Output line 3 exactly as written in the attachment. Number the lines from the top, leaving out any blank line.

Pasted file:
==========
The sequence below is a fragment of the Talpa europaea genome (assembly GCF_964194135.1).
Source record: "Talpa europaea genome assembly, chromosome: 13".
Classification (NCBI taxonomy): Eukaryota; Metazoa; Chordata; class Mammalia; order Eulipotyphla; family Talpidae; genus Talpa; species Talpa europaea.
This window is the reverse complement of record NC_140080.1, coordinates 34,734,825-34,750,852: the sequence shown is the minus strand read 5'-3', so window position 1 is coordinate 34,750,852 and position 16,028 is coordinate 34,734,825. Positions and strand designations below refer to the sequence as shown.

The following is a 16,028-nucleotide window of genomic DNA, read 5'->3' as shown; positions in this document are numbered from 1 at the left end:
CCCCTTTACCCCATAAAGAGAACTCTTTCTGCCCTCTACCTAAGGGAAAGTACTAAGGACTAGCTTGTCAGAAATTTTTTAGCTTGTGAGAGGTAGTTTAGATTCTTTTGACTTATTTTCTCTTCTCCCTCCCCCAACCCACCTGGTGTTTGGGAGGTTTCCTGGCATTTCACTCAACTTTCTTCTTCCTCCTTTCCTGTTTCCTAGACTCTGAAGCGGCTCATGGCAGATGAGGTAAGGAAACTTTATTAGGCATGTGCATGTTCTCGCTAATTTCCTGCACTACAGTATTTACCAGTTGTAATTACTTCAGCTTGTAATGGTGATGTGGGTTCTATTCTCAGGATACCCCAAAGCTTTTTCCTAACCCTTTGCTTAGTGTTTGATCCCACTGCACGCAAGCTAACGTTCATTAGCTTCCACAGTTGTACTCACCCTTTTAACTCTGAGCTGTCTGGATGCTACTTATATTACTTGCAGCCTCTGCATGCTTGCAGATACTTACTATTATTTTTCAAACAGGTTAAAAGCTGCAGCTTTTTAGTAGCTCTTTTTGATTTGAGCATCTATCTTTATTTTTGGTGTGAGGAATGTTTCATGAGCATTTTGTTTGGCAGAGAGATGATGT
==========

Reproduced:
Classification (NCBI taxonomy): Eukaryota; Metazoa; Chordata; class Mammalia; order Eulipotyphla; family Talpidae; genus Talpa; species Talpa europaea.